SAT 19:00 Noel's House Party (m001b0dh)
Series 1

Episode 10

An opportunity to enjoy an edition from the very first series of the classic Saturday night show. Noel Edmonds invites a host of stars from the world of entertainment, others in the public eye, and members of the audience, in the studio and at home, to join in the fun at his country house in Crinkley Bottom.

In this edition, the House Party hosts the first husband-and-wife phone-in. There's Gunge with Radio 2's Derek and Ellen Jameson. Perhaps special guest star Kathy Staff (Nora Batty from Last of the Summer Wine) will help clear up the mess! The cast of 'Allo 'Allo! sing this 'only once' in the Lyric Game, and Dennis Taylor adds a Gotcha Oscar to his trophy cabinet.

SAT 19:50 Strictly Come Dancing (m0011n4m)
Series 19

Week 8

Tess Daly and Claudia Winkleman host as our remaining couples bring more brand new routines to the Strictly ballroom. Every week this series, the top spot on the leaderboard has been up for grabs and the competition is fierce. This weekend our couples are not only dancing for the judges' scores and your votes at home but also for a coveted place in next week’s Musicals Special.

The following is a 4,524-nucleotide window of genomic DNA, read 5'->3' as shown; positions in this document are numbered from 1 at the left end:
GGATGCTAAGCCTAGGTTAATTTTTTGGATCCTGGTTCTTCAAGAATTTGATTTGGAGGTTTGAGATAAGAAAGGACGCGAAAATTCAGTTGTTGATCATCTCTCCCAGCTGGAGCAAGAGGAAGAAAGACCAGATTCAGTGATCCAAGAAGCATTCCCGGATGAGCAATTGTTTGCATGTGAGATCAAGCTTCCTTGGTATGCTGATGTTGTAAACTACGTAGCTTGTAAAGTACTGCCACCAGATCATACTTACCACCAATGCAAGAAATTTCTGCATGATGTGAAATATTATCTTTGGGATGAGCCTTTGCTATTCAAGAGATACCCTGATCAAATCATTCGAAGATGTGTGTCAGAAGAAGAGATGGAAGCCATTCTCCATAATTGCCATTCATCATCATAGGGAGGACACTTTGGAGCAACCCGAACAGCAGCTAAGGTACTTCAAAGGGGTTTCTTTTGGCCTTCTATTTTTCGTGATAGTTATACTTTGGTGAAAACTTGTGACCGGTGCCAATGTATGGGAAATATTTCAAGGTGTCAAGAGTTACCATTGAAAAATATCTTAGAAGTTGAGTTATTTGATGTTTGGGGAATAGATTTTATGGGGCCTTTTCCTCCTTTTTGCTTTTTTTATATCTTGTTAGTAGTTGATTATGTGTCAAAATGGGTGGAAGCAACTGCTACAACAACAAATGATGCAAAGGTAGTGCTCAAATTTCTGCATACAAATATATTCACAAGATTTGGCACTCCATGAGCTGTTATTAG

SAT 21:10 Blankety Blank with Terry Wogan (m001b0dq)
Series 2

Episode 16

Terry Wogan hosts the comedy quiz game, in which contestants attempt to match the missing word in a phrase with those chosen by a panel of six celebrities.

SAT 21:45 Rik Mayall: Lord of Misrule (b04w7m97)
Comedian Rik Mayall died suddenly on 9 June 2014. Mayall's blend of rocket-fuelled physical comedy, surrealism, subversive satire and pompous punk wit left a body of work that spanned four decades. Mayall's characters include the Black Country's investigative nerd Kevin Turvey, Felicity Kendal-adoring student and 'People's Poet' Rik in The Young Ones, ruthless MP Alan B'Stard in The New Statesman, seedy loser Richie in Bottom, and larger-than-life characters Robin Hood and flying ace Lord Flashheart from Blackadder.

Narrated by Simon Callow, this programme salutes Rik Mayall and celebrates his part in the UK's comedy history using rare and unseen archive footage. It also features contributions from people who knew or admired him, including Michael Palin, Simon Pegg, Lenny Henry, Ben Elton, Alexei Sayle, Christopher Ryan, Tim McInnerny, Jools Holland, Ruby Wax and Greg Davies.

SAT 22:40 One on One (m001b0dw)
Terry Wogan

Series profiling famous people in showbusiness. Terry Wogan looks back at his entertainment career. Includes archive footage from Wogan, Blankety Blank and the Eurovision Song Contest.